Autumn Statement: Hammond sets out Northern Powerhouse plan

A correspondent criticises Philip Hammonds Autumn Statement. See letter
A correspondent criticises Philip Hammonds Autumn Statement. See letter
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CHANCELLOR PHILIP Hammond ended questions over the Government’s commitment to the Northern Powerhouse as he set out a new plan to close the North-South divide.

The plan includes commitments to attract skilled workers to the North, improve school standards and attract overseas investment.

It contains specific commitments to fund the development of the business case for the renewal of the Sheffield Supertram and almost £50m to help support Yorkshire host the 2019 Cycling Road World Championships and the 2021 Rugby World Cup.

The Chancellor confirmed the North would receive £556m from a £1.8bn pot of funding previously announced to help support regional economic growth plans.

However, critics are likely to question the Government’s ability to deliver its Northern Powerhouse Strategy when it has struggled to meet existing commitments, such as rail electrification.

The Northern Powerhouse was a concept championed by former Chancellor George Osborne who argued the North could only compete on the world stage, and close the gap with the South-East, through better connections and closer working between its towns and cities.

Following his sacking from the Treasury by incoming prime minister Theresa May, the idea appeared to lose favour in Government.

But Mr Hammond used his first Autumn Statement to underline the Government’s commitment.

He said: “This government recognises that for too long, economic growth in our country has been too concentrated in London and the south east.

“That’s not just a social problem, it’s an economic problem. London is one of the highest-productivity cities in the world and we should celebrate that fact.

“But no other major developed economy has such a gap between the productivity of its capital city and its second and third cities.

“So we must drive up the performance of our regional cities”.

The Northern Powerhouse Strategy promises work will continue on plans for high speed trans-Pennine services - dubbed HS3 - with more details next year.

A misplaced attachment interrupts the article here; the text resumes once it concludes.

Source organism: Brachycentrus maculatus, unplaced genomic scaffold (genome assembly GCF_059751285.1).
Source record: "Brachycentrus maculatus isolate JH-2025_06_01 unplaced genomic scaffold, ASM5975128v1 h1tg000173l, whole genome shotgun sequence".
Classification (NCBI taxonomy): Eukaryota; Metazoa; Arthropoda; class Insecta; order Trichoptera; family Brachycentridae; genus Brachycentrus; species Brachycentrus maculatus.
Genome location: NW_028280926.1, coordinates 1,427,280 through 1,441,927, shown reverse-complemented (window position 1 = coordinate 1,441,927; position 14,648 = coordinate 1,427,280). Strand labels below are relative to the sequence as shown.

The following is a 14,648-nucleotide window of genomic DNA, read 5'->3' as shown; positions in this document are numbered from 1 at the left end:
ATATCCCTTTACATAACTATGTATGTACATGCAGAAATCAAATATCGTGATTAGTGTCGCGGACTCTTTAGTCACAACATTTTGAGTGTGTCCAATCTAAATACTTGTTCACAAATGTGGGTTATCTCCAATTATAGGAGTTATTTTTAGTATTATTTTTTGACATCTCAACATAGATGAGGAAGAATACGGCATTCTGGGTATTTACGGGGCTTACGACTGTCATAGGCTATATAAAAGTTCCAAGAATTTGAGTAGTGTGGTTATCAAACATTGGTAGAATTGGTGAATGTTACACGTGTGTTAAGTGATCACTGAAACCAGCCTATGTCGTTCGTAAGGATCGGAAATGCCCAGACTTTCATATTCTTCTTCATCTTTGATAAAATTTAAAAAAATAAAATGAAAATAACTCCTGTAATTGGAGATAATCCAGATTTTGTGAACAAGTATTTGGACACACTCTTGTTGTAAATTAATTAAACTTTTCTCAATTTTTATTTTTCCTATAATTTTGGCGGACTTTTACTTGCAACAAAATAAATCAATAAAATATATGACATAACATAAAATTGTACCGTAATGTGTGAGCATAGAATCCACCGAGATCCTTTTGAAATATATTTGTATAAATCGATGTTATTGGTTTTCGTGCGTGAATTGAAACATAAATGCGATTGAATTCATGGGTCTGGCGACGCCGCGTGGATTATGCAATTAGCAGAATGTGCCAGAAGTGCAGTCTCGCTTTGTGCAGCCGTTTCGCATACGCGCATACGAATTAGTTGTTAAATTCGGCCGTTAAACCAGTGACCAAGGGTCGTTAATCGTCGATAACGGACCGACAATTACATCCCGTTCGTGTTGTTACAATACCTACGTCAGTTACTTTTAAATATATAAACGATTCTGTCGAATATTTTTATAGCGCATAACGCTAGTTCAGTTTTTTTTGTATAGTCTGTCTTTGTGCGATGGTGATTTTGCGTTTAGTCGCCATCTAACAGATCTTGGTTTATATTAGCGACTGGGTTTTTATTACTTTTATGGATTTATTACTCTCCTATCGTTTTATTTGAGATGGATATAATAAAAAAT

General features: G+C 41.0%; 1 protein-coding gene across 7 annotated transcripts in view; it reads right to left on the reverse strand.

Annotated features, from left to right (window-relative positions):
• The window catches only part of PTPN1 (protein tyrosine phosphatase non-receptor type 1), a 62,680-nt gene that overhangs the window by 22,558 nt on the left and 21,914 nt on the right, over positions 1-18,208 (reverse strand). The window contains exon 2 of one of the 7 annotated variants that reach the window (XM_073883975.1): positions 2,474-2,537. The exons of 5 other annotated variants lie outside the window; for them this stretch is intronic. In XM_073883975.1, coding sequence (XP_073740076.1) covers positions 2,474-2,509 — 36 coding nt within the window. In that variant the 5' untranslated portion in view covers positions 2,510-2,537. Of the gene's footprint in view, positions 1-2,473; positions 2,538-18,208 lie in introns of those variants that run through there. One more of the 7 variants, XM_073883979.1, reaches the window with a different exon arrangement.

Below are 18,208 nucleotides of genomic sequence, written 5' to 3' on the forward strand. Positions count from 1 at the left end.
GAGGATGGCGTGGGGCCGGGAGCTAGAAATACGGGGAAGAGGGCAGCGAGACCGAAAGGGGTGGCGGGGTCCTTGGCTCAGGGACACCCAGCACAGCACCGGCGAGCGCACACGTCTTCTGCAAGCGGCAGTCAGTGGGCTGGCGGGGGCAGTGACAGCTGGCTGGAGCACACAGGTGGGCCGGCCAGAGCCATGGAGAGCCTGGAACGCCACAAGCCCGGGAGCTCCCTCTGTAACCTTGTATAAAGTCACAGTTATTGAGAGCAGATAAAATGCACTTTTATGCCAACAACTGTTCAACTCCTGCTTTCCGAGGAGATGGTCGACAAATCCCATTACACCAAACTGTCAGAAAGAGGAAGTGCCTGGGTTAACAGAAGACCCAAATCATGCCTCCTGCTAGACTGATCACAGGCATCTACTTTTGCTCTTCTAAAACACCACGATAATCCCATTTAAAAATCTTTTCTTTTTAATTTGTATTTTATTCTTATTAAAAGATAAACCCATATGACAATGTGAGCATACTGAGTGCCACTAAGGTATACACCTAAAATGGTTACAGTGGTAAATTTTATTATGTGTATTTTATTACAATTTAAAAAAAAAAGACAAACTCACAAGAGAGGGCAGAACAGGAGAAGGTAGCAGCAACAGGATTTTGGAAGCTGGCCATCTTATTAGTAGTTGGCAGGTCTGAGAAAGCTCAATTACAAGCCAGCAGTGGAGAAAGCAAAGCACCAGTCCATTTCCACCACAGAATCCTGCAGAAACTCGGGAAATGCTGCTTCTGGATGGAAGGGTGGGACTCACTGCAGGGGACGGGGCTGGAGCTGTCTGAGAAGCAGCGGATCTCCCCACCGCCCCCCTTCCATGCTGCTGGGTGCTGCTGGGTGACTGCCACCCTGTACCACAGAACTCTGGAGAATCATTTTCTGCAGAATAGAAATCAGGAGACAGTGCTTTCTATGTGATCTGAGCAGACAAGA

The A66 between Cumbria and the North-East will be dualled and the Government will look at the case for investment in other trans-Pennine roads.

Ministers will work with the North to produce “innovative proposals for attracting skilled workers”, the plan said.

It includes proposals to improve careers advice for young people in the North and to increase the number of people taking up the most skilled apprenticeships.

The Northern Powerhouse will be promoted as an idea to foreign investors with a portfolio of opportunities worth £5bn.

Chris Hearld, Leeds-based chairman for business advisory firm KPMG in the North, said: “The Chancellor couldn’t have given businesses and citizens in the North a clearer message that the Northern Powerhouse remains a government priority than he did today, with a focus on productivity, the publication of a Northern Powerhouse Strategy and a reaffirmed commitment to Northern Powerhouse Rail.

“With productivity in the North significantly lower than the UK average, the Chancellor was spot on to talk about addressing the UK’s own internal productivity gap as a key part of his ambition to raise our national productivity to competitive levels on the world stage. Without improving the North’s record in this measure, he won’t be able to achieve a significant boost nationally.

“As businesses across the North have been vocal in stressing, and as the new Northern Powerhouse Strategy references, a key barrier to pulling up our productivity socks is the lack of connectivity on patch. So, it was nothing less than a relief to hear the Chancellor reaffirm his commitment to Northern Powerhouse Rail, which is a much needed piece of the transport infrastructure jigsaw required to address this challenge.

“The additional borrowing powers for Mayoral Combined Authorities is a further, welcome, green light to a more devolved future for the UK city regions, albeit, it keeps the pressure on them to develop in the form the government has specified.”